It’s the Holiday Season and amidst all of the preparations and celebrations, it is the perfect time to seek a few moments of much needed reflection, and hopefully achieve a greater sense of intimacy with family and friends.
I say Holiday Season because during December, religions that are not Christian have their own calendar for a time and approach to a special celebration that is meaningful to their faithful and yet might not coincide with ours.
While most of us will anticipate the fun of the holiday season, a dark cloud becomes prevalent around the same time: flu season. It begins in October and lingers into early spring, with January and February being the peak time.
Occasionally, I worry that some people confuse the flu with the common cold. Please don’t say, “it’s only the flu, he or she will be OK.” It’s not all right, particularly because it is so preventable.
On Dec. 8, some of my neighbors and, yes, even those of you who do not live in the areas I represent will have an opportunity to help spread some holiday cheer. All of us, from time to time, could use a reminder of how fortunate we are and the blessings we’ve received. These fortunate circumstances, I hope, will at least prompt some to offer a helping hand to those who are less fortunate.
November is National Diabetes Month, a time when communities across the country team up to bring attention to diabetes and its impact on millions of Americans. Diabetes is a major health issue both because of the dangers it can levy on your health and its growing prevalence across our general population.
Many of our holidays have symbols — some secular, some sacred — that capture the essence of the individual holiday. For Christmas, it’s Santa Claus and baby Jesus in a crib. For Thanksgiving, it’s a stuffed Turkey (and the trimmings) and understanding that the feast centers around a table of plenty shared by family and friends.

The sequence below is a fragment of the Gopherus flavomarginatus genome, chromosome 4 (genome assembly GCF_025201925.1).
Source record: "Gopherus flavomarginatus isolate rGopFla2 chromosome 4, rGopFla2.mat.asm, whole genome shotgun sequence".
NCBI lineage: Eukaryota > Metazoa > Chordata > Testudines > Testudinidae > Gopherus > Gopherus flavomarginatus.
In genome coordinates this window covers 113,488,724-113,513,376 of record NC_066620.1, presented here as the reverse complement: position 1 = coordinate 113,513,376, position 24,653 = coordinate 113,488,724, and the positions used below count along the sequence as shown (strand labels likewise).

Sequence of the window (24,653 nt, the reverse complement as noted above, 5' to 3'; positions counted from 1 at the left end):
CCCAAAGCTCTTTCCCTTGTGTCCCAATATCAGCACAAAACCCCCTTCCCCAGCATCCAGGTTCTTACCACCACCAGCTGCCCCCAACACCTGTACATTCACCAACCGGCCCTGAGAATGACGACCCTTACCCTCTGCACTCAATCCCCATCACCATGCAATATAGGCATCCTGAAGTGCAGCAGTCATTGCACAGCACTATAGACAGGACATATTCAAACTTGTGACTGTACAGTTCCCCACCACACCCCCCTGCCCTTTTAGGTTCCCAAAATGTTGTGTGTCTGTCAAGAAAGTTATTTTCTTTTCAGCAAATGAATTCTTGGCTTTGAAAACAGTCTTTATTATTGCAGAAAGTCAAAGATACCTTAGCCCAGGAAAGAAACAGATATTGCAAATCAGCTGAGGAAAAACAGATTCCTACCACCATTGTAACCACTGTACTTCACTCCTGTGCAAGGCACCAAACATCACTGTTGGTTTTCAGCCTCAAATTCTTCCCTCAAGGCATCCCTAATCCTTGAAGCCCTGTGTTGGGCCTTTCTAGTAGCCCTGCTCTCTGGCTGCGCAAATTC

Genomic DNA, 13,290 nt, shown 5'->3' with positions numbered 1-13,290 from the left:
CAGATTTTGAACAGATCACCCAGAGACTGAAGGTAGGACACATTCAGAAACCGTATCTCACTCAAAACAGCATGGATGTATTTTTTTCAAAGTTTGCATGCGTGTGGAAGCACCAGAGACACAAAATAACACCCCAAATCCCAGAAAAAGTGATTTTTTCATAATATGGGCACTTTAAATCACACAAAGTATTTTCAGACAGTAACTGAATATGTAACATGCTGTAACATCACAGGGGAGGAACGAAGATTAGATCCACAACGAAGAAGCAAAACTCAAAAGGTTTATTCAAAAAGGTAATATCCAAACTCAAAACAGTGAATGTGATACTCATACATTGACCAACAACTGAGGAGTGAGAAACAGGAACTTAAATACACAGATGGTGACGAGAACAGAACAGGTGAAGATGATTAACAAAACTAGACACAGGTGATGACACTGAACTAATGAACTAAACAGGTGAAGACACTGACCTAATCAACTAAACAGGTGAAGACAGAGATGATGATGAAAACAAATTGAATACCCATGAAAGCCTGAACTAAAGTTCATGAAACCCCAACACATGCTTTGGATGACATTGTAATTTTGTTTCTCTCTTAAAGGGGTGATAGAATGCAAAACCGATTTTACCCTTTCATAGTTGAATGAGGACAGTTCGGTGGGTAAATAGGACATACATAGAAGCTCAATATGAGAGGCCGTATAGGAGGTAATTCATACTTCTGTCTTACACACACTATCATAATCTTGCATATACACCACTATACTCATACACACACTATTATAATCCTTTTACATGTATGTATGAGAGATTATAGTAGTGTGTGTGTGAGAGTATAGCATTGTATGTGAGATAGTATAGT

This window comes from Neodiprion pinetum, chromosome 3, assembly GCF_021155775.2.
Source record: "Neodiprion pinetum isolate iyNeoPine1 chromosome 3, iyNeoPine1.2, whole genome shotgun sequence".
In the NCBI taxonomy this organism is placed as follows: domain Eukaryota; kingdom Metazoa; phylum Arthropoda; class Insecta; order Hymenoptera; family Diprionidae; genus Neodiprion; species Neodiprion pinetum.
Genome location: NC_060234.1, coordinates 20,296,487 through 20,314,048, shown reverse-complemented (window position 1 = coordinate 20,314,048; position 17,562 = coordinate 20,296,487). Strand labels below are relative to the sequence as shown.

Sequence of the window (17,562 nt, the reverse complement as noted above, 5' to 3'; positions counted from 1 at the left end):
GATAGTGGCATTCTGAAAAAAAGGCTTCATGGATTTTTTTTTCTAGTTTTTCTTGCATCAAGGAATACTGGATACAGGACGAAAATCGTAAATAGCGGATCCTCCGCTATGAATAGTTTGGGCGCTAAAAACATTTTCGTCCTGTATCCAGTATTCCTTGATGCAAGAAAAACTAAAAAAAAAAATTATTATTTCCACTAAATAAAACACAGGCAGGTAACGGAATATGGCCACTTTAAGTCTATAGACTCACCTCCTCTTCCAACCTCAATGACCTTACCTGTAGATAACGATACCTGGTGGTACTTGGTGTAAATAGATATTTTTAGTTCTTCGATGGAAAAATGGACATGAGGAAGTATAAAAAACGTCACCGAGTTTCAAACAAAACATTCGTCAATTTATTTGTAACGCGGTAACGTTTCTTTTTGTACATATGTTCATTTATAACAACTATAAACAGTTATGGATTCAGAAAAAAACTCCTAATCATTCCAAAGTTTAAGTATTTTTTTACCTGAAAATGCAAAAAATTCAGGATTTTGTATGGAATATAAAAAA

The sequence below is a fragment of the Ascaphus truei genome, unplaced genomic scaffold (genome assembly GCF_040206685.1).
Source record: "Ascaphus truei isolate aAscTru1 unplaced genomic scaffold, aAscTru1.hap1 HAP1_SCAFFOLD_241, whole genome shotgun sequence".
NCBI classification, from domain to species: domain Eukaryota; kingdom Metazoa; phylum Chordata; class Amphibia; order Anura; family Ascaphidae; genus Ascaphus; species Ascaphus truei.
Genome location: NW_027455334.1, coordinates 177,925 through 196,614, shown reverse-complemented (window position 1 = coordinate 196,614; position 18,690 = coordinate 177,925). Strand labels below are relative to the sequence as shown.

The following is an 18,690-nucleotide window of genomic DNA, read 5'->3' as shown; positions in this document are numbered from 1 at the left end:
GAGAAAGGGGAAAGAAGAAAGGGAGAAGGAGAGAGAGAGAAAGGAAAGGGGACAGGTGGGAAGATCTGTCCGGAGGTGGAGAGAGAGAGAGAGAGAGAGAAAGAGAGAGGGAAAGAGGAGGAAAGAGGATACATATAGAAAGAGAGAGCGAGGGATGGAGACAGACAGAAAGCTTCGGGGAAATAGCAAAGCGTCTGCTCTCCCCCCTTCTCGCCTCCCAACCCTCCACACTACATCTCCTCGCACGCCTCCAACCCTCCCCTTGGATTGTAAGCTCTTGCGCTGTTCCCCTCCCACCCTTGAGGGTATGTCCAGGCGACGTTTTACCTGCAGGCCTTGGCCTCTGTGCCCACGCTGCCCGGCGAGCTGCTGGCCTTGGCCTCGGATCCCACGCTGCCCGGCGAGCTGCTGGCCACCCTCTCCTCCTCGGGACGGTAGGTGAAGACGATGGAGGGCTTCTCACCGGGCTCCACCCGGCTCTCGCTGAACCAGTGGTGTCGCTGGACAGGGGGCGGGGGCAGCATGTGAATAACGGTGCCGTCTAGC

As I noted in last week’s blog, I am a believer in our veterans. I am not only a believer but a supporter of our military personnel, and that support doesn’t end once they return to civilian life. Indeed, while the military was responsible for their members when they were on active duty, it is we, legislators and citizens alike, who must offer the support and direction they both deserve and frequently need upon their re-entry into civilian life.
I am a believer in our veterans. I am a believer that these heroic men and women, who serve in our armed forces, deserve an extraordinary amount of gratitude and consideration because they provide an extraordinary degree of service to the citizens of the United States.
What price would you pay for democracy?
It’s not a trick question, and I’ll ask it again. What price would you pay to live in a democratic country like the United States?
We all must pay a price for living in a democracy, as flawed and imperfect as it seems at times. Those who serve in our military or lawful immigrants who came to this country from a country that violates their basic human rights just might have a better sense of that price.
Research shows that employers frequently overlook and sometimes exclude the long-term unemployed from job opportunities. One study found that candidates who had been out of work for eight months received a call back for interviews only about half as often as candidates who had been out of work for only one month, even with an otherwise identical resume.
“Cyber threats pose one of the gravest national security dangers the United States faces.” – President Barack Obama
Twice a year, during daylight saving time (it’s coming up in November), we’re reminded to replace the batteries in our smoke detectors. It’s a simple, inexpensive, precautionary effort, perfectly timed to our changing of the clocks.